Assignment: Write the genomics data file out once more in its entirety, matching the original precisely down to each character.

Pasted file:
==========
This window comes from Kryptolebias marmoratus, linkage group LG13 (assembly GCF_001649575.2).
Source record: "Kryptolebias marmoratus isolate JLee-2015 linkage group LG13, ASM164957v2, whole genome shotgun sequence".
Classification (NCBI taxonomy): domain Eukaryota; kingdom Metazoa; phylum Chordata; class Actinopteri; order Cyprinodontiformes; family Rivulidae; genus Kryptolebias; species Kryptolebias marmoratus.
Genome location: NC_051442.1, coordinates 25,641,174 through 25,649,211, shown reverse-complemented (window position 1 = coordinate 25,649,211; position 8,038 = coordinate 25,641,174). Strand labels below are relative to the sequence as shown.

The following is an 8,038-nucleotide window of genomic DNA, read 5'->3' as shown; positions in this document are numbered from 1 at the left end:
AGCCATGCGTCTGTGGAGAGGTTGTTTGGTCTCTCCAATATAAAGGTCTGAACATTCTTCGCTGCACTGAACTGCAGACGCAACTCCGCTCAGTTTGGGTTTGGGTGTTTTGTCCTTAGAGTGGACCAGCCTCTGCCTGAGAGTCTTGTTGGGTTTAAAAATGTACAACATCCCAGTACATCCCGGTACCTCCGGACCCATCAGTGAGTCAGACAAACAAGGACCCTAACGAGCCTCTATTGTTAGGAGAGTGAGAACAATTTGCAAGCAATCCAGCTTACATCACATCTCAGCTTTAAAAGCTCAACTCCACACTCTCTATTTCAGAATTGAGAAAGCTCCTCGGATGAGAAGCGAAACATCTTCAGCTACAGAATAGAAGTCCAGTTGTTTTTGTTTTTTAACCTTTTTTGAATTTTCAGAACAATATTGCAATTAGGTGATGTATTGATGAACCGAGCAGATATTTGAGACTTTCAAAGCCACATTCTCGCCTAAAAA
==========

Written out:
This window comes from Kryptolebias marmoratus, linkage group LG13 (assembly GCF_001649575.2).
Source record: "Kryptolebias marmoratus isolate JLee-2015 linkage group LG13, ASM164957v2, whole genome shotgun sequence".
Classification (NCBI taxonomy): domain Eukaryota; kingdom Metazoa; phylum Chordata; class Actinopteri; order Cyprinodontiformes; family Rivulidae; genus Kryptolebias; species Kryptolebias marmoratus.
Genome location: NC_051442.1, coordinates 25,641,174 through 25,649,211, shown reverse-complemented (window position 1 = coordinate 25,649,211; position 8,038 = coordinate 25,641,174). Strand labels below are relative to the sequence as shown.

The following is an 8,038-nucleotide window of genomic DNA, read 5'->3' as shown; positions in this document are numbered from 1 at the left end:
AGCCATGCGTCTGTGGAGAGGTTGTTTGGTCTCTCCAATATAAAGGTCTGAACATTCTTCGCTGCACTGAACTGCAGACGCAACTCCGCTCAGTTTGGGTTTGGGTGTTTTGTCCTTAGAGTGGACCAGCCTCTGCCTGAGAGTCTTGTTGGGTTTAAAAATGTACAACATCCCAGTACATCCCGGTACCTCCGGACCCATCAGTGAGTCAGACAAACAAGGACCCTAACGAGCCTCTATTGTTAGGAGAGTGAGAACAATTTGCAAGCAATCCAGCTTACATCACATCTCAGCTTTAAAAGCTCAACTCCACACTCTCTATTTCAGAATTGAGAAAGCTCCTCGGATGAGAAGCGAAACATCTTCAGCTACAGAATAGAAGTCCAGTTGTTTTTGTTTTTTAACCTTTTTTGAATTTTCAGAACAATATTGCAATTAGGTGATGTATTGATGAACCGAGCAGATATTTGAGACTTTCAAAGCCACATTCTCGCCTAAAAA